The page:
In sharp contrast to the intensity of Kingston, a few minutes north on Old Hope Road the city drops away, the air is cooler and mango, povi povi and poinciana trees hug the sides of the winding road up to the Blue Mountains. The 2,300-metre high peaks provide a lush landscape of fiery flamboyance and delicate giant bamboo. They are also a destination for coffee addicts who want to see how their precious Blue Mountain beans are grown. At the 200-year-old Craighton Estate plantation, Alton Bedward Jnr takes visitors up the mountainside to see heritage coffee seeds grown in the traditional way. A stop for lunch at the elegant Strawberry Hill Resort on the way down entails five-star food and a chance to spot celebrity guests such as Bono, Grace Jones and Naomi Campbell. Craighton Estate is on Newcastle Road, Irish Town, tel: 876 929 8490; www.craightonestate.com. Strawberry Hill Resort is in Irish Town, tel: 876 944 8400; www.islandoutpost.com.
6. Smile Jamaica
Papine and Coronation markets have golden June plums, papaya, mangoes, and famously hot Scotch bonnet peppers stacked high. Here, elderly women who have hauled their produce in from the countryside are happy to give you recipes for steamed fish and red bean soup along with your purchases. More prosaic offerings are running shoes, knitted Rastafarian caps and reggae CDs. Coronation Market is just off West Parade Road, downtown Kingston. Papine Market is in Papine Square.
7. Satisfy my soul
Kingston is the cultural centre of Jamaica and worth a visit for its stunning art museum alone. The collection ranges from artefacts from the Taino (indigenous Caribbean people) to the energetic works of contemporary Jamaican artists. A monumental Edna Manley sculpture celebrates the strength of Jamaican women while the works of visionary artists such as Mallica 'Kapo' Reynolds impart the intense spirituality of the local culture. Especially noteworthy is a collection of musical instruments that merge the country's musical and visual arts. The National Gallery of Jamaica is at 12 Ocean Boulevard, tel: 876 922 1561; www.galleryjamaica.com.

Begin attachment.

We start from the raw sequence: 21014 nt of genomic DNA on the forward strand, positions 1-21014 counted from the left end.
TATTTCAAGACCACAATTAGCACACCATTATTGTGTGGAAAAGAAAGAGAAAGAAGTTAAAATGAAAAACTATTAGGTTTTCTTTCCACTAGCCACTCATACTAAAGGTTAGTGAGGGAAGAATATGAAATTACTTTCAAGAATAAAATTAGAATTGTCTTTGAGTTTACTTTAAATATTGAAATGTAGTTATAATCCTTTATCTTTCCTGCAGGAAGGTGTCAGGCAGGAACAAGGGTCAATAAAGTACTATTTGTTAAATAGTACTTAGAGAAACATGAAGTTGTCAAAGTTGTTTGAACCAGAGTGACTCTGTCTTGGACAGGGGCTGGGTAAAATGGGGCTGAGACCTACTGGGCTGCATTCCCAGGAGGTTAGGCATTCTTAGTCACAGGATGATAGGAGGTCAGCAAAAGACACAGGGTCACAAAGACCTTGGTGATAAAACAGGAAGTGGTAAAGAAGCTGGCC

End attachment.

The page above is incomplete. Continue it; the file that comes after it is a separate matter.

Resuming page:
8. Is this love?
Among cricket aficionados, Kingston's Sabina Park is legendary. In the old days, rum bottles in the stands were de rigueur but today, in the recently renovated stadium, spectators have to content themselves with washing down their Jamaican patties with bottles of Red Stripe while musicians play and dance under the scoreboard. To find out more, call the Jamaica Cricket Association, Sabina Park, at 876 922 8423.
9. Stir it up
Some of Kingston's best food is served in roadside kiosks. Fine roast fish is cooked at the Washington Boulevard Fish Hut, just across from the Boulevard Baptist Church. Owners Denise Edwards and Paulette Murray blast old R 'n' B and cook up favourites served with fresh vegetable and fruit juices. Marsha's Crabground is another recommended spot, on the southwest side of Heroes Circle. Cooked among a clutter of grills made from tyre rims and old car seats under a tin roof, Marsha's fresh crabs, roast yam and chicken feet and cow skin stew keep the crowds coming.
10. Roots, rock, reggae
Founded by Marley, the Tuff Gong studio is still operating, and not only records talented Marley offspring Damian and Ziggy, but also industry heavyweights such as Chaka Khan and Roberta Flack. A tour takes visitors through the studio, where fans can see the mixing board with which Marley recorded hits such as No Woman, No Cry. The visit continues through the mastering room and the pressing plant, where vinyl records are still made. The studio is at 220 Marcus Garvey Drive, tel: 876 923 9380; www.tuffgong.com.